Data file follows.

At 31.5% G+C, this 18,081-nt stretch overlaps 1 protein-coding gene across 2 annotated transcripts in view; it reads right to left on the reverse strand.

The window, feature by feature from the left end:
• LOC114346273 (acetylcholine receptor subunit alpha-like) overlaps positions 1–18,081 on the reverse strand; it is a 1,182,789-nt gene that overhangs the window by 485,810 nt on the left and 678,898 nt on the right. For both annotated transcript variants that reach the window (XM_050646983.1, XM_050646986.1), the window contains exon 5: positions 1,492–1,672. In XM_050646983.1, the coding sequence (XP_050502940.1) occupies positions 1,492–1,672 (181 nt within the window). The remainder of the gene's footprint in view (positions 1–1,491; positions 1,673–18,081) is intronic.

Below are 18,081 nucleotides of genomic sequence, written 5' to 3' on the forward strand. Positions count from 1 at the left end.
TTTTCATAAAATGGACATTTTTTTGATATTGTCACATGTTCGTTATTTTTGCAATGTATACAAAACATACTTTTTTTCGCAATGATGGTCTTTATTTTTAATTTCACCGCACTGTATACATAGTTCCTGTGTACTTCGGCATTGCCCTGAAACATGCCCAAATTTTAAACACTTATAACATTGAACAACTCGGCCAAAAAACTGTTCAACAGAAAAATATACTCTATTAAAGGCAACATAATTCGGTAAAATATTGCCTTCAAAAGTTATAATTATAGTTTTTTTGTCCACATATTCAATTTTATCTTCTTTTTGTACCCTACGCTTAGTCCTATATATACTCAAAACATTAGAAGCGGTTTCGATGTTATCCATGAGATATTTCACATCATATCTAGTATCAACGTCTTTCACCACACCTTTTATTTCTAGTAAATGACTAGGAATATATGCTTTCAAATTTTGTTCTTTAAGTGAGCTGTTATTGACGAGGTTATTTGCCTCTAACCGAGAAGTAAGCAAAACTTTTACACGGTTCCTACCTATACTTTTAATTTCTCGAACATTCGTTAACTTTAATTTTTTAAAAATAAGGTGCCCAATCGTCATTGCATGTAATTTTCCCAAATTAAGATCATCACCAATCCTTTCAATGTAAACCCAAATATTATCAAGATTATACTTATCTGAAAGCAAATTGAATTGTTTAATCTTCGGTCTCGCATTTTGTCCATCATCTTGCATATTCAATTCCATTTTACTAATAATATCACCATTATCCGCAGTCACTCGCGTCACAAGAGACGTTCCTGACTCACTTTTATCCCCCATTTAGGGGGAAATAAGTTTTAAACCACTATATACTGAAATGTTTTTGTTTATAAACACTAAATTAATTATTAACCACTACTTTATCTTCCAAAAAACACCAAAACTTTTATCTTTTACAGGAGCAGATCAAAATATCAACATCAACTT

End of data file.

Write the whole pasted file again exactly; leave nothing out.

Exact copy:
At 31.5% G+C, this 18,081-nt stretch overlaps 1 protein-coding gene across 2 annotated transcripts in view; it reads right to left on the reverse strand.

The window, feature by feature from the left end:
• LOC114346273 (acetylcholine receptor subunit alpha-like) overlaps positions 1–18,081 on the reverse strand; it is a 1,182,789-nt gene that overhangs the window by 485,810 nt on the left and 678,898 nt on the right. For both annotated transcript variants that reach the window (XM_050646983.1, XM_050646986.1), the window contains exon 5: positions 1,492–1,672. In XM_050646983.1, the coding sequence (XP_050502940.1) occupies positions 1,492–1,672 (181 nt within the window). The remainder of the gene's footprint in view (positions 1–1,491; positions 1,673–18,081) is intronic.

Below are 18,081 nucleotides of genomic sequence, written 5' to 3' on the forward strand. Positions count from 1 at the left end.
TTTTCATAAAATGGACATTTTTTTGATATTGTCACATGTTCGTTATTTTTGCAATGTATACAAAACATACTTTTTTTCGCAATGATGGTCTTTATTTTTAATTTCACCGCACTGTATACATAGTTCCTGTGTACTTCGGCATTGCCCTGAAACATGCCCAAATTTTAAACACTTATAACATTGAACAACTCGGCCAAAAAACTGTTCAACAGAAAAATATACTCTATTAAAGGCAACATAATTCGGTAAAATATTGCCTTCAAAAGTTATAATTATAGTTTTTTTGTCCACATATTCAATTTTATCTTCTTTTTGTACCCTACGCTTAGTCCTATATATACTCAAAACATTAGAAGCGGTTTCGATGTTATCCATGAGATATTTCACATCATATCTAGTATCAACGTCTTTCACCACACCTTTTATTTCTAGTAAATGACTAGGAATATATGCTTTCAAATTTTGTTCTTTAAGTGAGCTGTTATTGACGAGGTTATTTGCCTCTAACCGAGAAGTAAGCAAAACTTTTACACGGTTCCTACCTATACTTTTAATTTCTCGAACATTCGTTAACTTTAATTTTTTAAAAATAAGGTGCCCAATCGTCATTGCATGTAATTTTCCCAAATTAAGATCATCACCAATCCTTTCAATGTAAACCCAAATATTATCAAGATTATACTTATCTGAAAGCAAATTGAATTGTTTAATCTTCGGTCTCGCATTTTGTCCATCATCTTGCATATTCAATTCCATTTTACTAATAATATCACCATTATCCGCAGTCACTCGCGTCACAAGAGACGTTCCTGACTCACTTTTATCCCCCATTTAGGGGGAAATAAGTTTTAAACCACTATATACTGAAATGTTTTTGTTTATAAACACTAAATTAATTATTAACCACTACTTTATCTTCCAAAAAACACCAAAACTTTTATCTTTTACAGGAGCAGATCAAAATATCAACATCAACTT